From the moment Bob Marley’s Burning and Looting kicks in over images of riots in a Parisian banlieue, you get the feeling this is a film you need to see. I didn’t know a lot about La Haine before I first saw it (it’s French, it’s in black and white, it stars a young Vincent Cassel) but something told me it was a film I’d enjoy. From the moment the title sequence started playing, my suspicions were confirmed. This was a film that I needed to see.
The title sequence is by no means the only scene that stands up on its own. Kassovitz has a knack for creating these highly entertaining and autonomous moments; The housing project DJ blasting a mix of KRS-One and Edith Piaf to his neighbours below. A seemingly meaningless bathroom joke shared between its three protagonists and a fortuitous passer-by. Perhaps most aesthetically memorable is the dizzying dolly zoom shot of the three boys with the streets of Paris shortening behind them. The technique may be inspired by a certain scene in Goodfellas and the influence of Scorsese on the film overall is another reason to love it. It’s a modern classic born straight out of the tenets of the new Hollywood. It feels like a natural heir to someone like Scorsese. La Haine is fictional yet all too easily believable story based on true events featuring young marginalised protagonists, a perfect balance of humour and grim reality, and inexperienced actors given starring roles under their same first names. Vincent Cassell even mimics De Niro’s Travis Bickle in front of his mirror with his ‘you talking to me’ imitation.
These moments, brilliant as they are alone, are of course just parts to a much bigger story. A story about the lives of French immigrants, a story about race relations, police brutality, state housing, and what the future holds for young boys living in the banlieues. This is a coming of age story built with conflicts only young people of colour will have experienced. In the same way that children make defining choices in Fernando Meirelles’ City of God, the adolescent boys of this Parisian slum are forced to grow up fast. Their lives are about to change over the course of one night. After a boy is hospitalized in the aftermath of a police riot, three friends are faced with how to react to what has happened. As Vinz deals with his masculinity, Saïd is set up as the impressionable loyal compadre, hungry to prove his worth and Hubie’s battle with morality comes to define his character, the trio gain depth and are elevated higher than mere prototypes of misrepresented youth. A series of events following the riots puts the boys in different conflicts; with themselves, with each other, with vengeance, and with deciding what is the right thing to do. The strength of their feelings wax and wane but hinge on one piece of vital information; whether their friend (the boy shot in the riot) will survive the night.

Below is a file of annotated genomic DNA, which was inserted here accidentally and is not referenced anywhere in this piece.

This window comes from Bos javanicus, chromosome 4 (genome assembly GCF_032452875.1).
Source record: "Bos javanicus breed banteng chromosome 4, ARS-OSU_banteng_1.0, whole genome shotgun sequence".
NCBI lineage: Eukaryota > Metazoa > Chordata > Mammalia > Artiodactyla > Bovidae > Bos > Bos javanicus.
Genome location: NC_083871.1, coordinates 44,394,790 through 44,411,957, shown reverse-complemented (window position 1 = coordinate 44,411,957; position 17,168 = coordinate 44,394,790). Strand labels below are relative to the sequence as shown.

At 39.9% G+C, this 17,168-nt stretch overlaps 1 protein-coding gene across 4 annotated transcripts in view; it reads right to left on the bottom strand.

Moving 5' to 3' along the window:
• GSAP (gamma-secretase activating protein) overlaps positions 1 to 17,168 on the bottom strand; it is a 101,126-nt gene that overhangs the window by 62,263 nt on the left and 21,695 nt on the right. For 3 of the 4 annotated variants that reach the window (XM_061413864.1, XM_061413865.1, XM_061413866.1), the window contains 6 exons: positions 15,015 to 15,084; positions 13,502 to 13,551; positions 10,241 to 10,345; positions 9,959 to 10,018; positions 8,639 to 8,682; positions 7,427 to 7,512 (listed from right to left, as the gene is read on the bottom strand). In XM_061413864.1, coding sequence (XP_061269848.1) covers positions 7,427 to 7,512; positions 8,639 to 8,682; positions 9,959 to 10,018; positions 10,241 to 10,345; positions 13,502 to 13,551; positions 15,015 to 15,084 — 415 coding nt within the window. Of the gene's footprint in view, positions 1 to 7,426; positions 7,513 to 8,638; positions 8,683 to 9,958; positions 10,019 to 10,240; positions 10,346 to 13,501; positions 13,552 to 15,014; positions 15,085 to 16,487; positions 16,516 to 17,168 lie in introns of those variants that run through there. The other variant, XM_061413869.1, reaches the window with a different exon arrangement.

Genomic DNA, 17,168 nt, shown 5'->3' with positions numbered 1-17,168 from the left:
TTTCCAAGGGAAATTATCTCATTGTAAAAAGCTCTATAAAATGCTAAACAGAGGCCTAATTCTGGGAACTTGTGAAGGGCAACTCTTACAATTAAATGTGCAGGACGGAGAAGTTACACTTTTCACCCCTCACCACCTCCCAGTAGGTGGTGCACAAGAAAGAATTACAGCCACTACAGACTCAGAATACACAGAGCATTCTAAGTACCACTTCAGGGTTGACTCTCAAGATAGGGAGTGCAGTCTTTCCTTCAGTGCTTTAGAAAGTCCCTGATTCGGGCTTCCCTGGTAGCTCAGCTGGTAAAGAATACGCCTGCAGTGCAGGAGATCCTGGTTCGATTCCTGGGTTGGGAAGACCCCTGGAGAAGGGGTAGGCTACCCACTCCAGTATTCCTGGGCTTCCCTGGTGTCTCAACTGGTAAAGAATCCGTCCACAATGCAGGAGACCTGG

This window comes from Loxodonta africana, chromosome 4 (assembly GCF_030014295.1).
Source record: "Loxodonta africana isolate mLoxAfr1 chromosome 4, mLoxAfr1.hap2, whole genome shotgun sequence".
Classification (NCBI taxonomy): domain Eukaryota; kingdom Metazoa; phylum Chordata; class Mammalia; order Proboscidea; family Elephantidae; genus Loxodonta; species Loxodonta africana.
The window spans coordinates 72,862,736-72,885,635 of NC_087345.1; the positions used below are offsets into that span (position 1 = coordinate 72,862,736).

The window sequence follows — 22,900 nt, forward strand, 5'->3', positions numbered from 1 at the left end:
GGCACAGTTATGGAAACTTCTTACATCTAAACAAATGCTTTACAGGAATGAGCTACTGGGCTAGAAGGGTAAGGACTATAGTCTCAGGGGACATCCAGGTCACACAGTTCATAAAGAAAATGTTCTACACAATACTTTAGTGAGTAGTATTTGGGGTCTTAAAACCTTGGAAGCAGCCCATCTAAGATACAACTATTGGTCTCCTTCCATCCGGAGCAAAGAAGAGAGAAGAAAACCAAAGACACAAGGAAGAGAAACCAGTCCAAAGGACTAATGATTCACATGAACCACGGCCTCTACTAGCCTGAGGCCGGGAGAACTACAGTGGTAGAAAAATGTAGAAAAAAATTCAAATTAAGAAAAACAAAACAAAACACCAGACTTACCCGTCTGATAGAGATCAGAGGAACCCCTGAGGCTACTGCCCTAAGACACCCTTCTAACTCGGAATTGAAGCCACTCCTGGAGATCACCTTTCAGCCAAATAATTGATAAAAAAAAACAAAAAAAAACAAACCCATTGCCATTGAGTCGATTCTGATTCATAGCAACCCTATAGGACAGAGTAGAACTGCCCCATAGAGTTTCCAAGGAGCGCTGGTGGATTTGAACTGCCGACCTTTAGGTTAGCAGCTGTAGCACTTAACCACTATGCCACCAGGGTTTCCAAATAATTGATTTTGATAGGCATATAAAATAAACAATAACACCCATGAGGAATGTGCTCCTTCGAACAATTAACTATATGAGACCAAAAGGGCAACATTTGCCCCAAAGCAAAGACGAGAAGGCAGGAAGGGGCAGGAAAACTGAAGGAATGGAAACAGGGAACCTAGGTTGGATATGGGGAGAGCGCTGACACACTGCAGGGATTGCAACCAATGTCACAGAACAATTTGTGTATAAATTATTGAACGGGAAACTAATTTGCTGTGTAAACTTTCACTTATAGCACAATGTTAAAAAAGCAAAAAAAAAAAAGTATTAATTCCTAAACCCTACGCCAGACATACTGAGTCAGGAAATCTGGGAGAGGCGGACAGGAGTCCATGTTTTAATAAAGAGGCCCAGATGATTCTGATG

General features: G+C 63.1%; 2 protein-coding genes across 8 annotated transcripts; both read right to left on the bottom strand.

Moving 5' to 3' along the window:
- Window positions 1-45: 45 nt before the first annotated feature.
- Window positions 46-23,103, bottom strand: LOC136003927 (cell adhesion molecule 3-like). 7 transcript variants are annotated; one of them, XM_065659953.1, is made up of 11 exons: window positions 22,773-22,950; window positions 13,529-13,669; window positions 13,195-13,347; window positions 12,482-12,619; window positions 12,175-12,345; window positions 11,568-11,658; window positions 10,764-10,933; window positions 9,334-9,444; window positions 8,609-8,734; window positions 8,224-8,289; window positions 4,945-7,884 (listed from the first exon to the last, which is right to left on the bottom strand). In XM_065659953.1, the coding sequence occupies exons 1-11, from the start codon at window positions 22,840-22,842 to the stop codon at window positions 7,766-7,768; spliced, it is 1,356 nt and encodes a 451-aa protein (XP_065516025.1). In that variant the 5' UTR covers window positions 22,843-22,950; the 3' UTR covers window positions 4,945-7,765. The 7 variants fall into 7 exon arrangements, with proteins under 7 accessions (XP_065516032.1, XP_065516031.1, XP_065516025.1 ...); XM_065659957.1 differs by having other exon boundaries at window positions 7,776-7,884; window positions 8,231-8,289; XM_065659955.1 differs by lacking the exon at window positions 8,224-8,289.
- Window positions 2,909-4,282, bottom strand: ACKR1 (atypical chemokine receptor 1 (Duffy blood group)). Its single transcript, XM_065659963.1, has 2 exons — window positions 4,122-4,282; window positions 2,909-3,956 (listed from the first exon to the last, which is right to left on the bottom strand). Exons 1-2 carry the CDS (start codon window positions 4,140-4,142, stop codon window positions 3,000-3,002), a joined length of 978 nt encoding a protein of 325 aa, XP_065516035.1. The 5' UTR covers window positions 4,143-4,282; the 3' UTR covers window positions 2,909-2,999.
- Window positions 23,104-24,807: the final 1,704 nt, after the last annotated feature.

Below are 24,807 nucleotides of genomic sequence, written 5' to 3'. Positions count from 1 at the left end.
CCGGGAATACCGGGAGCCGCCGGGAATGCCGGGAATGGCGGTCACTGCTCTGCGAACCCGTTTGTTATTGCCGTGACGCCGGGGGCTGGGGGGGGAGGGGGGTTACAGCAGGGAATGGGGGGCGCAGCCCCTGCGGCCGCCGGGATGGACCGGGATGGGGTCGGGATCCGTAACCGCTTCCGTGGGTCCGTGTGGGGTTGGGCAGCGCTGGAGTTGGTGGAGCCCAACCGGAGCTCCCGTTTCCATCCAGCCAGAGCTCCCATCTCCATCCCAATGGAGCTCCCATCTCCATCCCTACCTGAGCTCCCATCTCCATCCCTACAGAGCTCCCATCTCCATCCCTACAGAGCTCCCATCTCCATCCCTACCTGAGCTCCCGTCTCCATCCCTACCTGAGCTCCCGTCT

The other obvious talking point about this film for me, is the context of it’s re-release. Watching La Haine today gives the film even more weight than it might’ve done 27 years ago. It’s relevant and haunting much in the same way Spike Lee’s Do the Right Thing is (released 33 years ago). Among more recent films with with similar subject matter such as Fruitvale Station (2013), Queen & Slim (2019) and recent cinema release Les Miserables (2019) (not that one) it feels distinctly pertinent. Political films and social commentaries can struggle to remain significant after so many years. Often, we add exposition, ‘Now, you have to remember that when this came out… and at that time this was very big…’ etc. to contextualise history. It’s a tragedy that this film, made 27 years ago, doesn’t require such context. I don’t think there’s a lot I can add to this that wouldn’t be better said by someone who has directly experienced such tragedies. So I’ll just say this: I look forward and hope that one day films such as these will be read as documents in time and not a reflection of some people’s present circumstances.
Every now and then, a film grabs you and doesn’t let go. This is a film that burns bright from the moment the Molotov cocktail explodes over an image of the earth in the opening sequence, until the ultimate resolution brings things to a perfect close. If you get the chance to watch it, take it.